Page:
New Bills Boost Mental Health Access for Moms, Low-Income Kids

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Children and new moms stand to gain improved access to mental health services under two bills recently signed into law by Gov. Jerry Brown.

The Maternal Mental Health bill requires doctors working with pregnant women and new moms to screen these patients for postpartum depression and other mental health conditions. Under the bill, signed by Gov. Brown on Sep. 30, health insurers must also develop treatment programs for maternal mental health issues and guidelines for obstetricians on what to do when a woman screens positive for a postpartum mood disorder.

Kelly O’Connor Kay, interim executive director for the Los Angeles-based non-profit Maternal Mental Health Now, said the bill will help ensure more women get treated for postpartum depression. The second part of the bill requiring guidelines for obstetricians is especially important, she said, because it’s designed to make California’s law more effective than bills in some other states that only require screening.

Currently, less than one in four women with maternal depression receive treatment for the disorder, usually because they’re never screened for it, O’Connor Kay said. The problem is particularly severe among low-income and immigrant women, as well as domestic violence survivors, who are at highest risk for pregnancy-related mental health problems, she said.

“Untreated postpartum depression can lead to chronic depression. It affects the attachment that’s supposed to form between a mom and a baby during the first year of life,” she said. “If that’s not addressed then that results in negative outcomes for the child growing up: The child’s more likely to develop behavioral and cognitive developmental delays.”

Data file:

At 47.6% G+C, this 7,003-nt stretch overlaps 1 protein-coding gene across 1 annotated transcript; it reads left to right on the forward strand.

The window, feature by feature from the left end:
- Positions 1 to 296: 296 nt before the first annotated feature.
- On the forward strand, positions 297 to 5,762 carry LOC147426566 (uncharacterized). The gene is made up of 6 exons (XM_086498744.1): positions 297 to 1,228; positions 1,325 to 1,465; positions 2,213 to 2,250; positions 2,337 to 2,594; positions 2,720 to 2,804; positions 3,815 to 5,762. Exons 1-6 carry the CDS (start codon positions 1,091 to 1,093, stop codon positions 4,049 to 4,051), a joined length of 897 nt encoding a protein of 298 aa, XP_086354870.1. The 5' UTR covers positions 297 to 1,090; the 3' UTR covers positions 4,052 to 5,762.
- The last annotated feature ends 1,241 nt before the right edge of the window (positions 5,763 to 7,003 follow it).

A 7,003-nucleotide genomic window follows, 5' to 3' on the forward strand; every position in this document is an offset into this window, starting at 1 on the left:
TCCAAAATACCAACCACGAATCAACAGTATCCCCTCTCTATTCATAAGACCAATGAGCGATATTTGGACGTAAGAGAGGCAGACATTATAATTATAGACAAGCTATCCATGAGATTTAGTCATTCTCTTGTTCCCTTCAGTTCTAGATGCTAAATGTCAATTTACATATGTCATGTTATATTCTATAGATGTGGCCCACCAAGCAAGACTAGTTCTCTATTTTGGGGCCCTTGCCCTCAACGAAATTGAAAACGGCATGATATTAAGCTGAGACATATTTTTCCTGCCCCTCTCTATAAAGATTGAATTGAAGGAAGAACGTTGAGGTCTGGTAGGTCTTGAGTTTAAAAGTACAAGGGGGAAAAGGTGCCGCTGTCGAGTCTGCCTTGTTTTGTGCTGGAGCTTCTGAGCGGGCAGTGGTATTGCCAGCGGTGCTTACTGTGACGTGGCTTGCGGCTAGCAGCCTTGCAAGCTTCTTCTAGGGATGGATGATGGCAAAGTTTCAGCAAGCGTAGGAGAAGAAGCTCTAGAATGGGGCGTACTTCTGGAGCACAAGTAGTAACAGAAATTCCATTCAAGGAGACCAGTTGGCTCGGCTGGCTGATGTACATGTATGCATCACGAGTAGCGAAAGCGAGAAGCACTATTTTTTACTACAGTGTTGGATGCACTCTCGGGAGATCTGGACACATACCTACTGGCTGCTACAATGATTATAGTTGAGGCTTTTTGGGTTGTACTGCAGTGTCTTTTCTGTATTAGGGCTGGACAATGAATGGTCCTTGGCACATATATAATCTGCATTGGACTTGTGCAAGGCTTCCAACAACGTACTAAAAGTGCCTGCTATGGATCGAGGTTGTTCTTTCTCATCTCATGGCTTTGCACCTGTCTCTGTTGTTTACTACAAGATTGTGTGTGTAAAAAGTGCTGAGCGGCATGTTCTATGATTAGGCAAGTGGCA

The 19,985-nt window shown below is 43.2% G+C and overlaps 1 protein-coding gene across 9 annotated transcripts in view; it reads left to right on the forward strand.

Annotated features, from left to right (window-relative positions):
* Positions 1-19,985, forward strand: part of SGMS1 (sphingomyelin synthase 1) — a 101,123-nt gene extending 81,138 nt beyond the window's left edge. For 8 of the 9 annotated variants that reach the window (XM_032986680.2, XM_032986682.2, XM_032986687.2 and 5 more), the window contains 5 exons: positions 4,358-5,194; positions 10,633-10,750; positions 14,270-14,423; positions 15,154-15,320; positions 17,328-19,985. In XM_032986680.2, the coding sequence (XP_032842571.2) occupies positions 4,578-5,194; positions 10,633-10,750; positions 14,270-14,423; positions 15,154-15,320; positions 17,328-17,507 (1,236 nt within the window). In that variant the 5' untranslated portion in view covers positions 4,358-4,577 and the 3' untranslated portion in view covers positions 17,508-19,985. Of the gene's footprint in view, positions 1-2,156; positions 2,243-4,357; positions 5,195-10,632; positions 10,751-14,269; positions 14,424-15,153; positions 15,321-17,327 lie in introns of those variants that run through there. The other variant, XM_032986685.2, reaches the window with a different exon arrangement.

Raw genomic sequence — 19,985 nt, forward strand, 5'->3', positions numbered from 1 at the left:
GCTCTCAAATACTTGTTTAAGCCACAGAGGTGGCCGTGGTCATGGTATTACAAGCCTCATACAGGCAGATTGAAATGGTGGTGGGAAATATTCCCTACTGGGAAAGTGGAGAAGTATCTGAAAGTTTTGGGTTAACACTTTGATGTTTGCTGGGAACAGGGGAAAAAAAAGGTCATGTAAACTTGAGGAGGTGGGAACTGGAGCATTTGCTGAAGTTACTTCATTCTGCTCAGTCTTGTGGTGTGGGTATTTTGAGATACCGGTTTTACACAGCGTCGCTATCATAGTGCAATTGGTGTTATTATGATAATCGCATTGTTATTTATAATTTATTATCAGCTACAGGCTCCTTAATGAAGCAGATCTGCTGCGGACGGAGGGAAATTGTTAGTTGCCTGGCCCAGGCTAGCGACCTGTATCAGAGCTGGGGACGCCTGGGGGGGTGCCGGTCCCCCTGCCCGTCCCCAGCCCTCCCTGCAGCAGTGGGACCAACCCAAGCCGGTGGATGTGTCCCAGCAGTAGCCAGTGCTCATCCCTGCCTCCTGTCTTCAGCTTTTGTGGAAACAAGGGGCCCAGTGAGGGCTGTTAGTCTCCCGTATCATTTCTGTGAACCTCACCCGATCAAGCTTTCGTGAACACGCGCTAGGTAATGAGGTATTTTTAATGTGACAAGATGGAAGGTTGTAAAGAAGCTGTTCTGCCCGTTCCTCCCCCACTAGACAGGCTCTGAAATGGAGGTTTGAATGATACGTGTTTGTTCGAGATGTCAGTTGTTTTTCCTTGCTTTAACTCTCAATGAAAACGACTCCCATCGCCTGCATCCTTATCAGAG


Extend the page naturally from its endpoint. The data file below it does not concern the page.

Another bill newly signed into law addresses children’s mental as well as physical health needs directly. SB 1287 clarifies the definition of medical necessity for children enrolled in Medi-Cal, the state’s health insurance program for low-income residents. The clarification aligns California’s definition with that of the federal government’s, ensuring children get broader coverage than adults for a variety of physical, mental and dental health services.

Until now, state language around medical necessity for children has left many Medi-Cal providers confused, said Linda Nguy, a policy advocate at the Western Center on Law and Poverty, which co-sponsored the bill. That’s resulted in children being denied necessary services because providers mistakenly use eligibility rules meant for adults.

Legal aid centers affiliated with the Western Center have reported numerous cases of children incorrectly denied services under Medi-Cal, and documentation of appeals cases backs that up, Nguy said. Dental care, particularly braces, are the most commonly denied services, she said. There are also reports of children not receiving needed care from county mental health plans and Medi-Cal managed care plans, she noted.

“Children are not just little adults. They have distinct health needs that are different from adults, so having a broader standard is important,” she said. “Early prevention services are crucial for children. Having access to services early on and in the development process is particularly important for children because it can have life-long consequences.”

Two other new bills also target children’s health. One will require restaurants to serve water or milk with kids’ meals instead of less healthy drinks such as soda, unless parents request otherwise. Another aims to reduce children’s exposure to toxic chemicals by banning the sale of upholstered furniture, mattresses and kids’ products containing high levels of certain flame retardants starting in 2020.

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